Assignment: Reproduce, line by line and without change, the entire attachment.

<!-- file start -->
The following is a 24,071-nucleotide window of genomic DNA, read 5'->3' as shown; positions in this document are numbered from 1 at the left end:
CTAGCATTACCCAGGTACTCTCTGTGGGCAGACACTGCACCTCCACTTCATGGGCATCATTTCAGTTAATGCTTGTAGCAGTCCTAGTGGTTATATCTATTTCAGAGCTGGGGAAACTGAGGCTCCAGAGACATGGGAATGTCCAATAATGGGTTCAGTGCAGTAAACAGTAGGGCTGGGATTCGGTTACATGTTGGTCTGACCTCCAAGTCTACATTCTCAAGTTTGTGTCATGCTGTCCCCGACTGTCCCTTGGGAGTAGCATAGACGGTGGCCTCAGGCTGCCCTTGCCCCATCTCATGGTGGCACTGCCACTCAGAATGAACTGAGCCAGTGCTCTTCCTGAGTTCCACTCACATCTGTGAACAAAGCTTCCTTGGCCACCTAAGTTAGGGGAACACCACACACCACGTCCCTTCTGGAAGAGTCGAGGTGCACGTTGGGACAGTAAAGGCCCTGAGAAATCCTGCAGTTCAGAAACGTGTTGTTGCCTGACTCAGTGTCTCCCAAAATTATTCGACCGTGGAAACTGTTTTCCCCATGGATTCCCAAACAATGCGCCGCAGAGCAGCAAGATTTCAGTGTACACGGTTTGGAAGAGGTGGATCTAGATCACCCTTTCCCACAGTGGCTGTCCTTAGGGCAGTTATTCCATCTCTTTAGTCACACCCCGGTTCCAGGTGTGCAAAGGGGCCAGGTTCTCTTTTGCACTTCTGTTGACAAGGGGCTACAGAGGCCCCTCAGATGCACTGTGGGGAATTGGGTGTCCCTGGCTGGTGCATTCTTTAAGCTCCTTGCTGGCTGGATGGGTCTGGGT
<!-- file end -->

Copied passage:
The following is a 24,071-nucleotide window of genomic DNA, read 5'->3' as shown; positions in this document are numbered from 1 at the left end:
CTAGCATTACCCAGGTACTCTCTGTGGGCAGACACTGCACCTCCACTTCATGGGCATCATTTCAGTTAATGCTTGTAGCAGTCCTAGTGGTTATATCTATTTCAGAGCTGGGGAAACTGAGGCTCCAGAGACATGGGAATGTCCAATAATGGGTTCAGTGCAGTAAACAGTAGGGCTGGGATTCGGTTACATGTTGGTCTGACCTCCAAGTCTACATTCTCAAGTTTGTGTCATGCTGTCCCCGACTGTCCCTTGGGAGTAGCATAGACGGTGGCCTCAGGCTGCCCTTGCCCCATCTCATGGTGGCACTGCCACTCAGAATGAACTGAGCCAGTGCTCTTCCTGAGTTCCACTCACATCTGTGAACAAAGCTTCCTTGGCCACCTAAGTTAGGGGAACACCACACACCACGTCCCTTCTGGAAGAGTCGAGGTGCACGTTGGGACAGTAAAGGCCCTGAGAAATCCTGCAGTTCAGAAACGTGTTGTTGCCTGACTCAGTGTCTCCCAAAATTATTCGACCGTGGAAACTGTTTTCCCCATGGATTCCCAAACAATGCGCCGCAGAGCAGCAAGATTTCAGTGTACACGGTTTGGAAGAGGTGGATCTAGATCACCCTTTCCCACAGTGGCTGTCCTTAGGGCAGTTATTCCATCTCTTTAGTCACACCCCGGTTCCAGGTGTGCAAAGGGGCCAGGTTCTCTTTTGCACTTCTGTTGACAAGGGGCTACAGAGGCCCCTCAGATGCACTGTGGGGAATTGGGTGTCCCTGGCTGGTGCATTCTTTAAGCTCCTTGCTGGCTGGATGGGTCTGGGT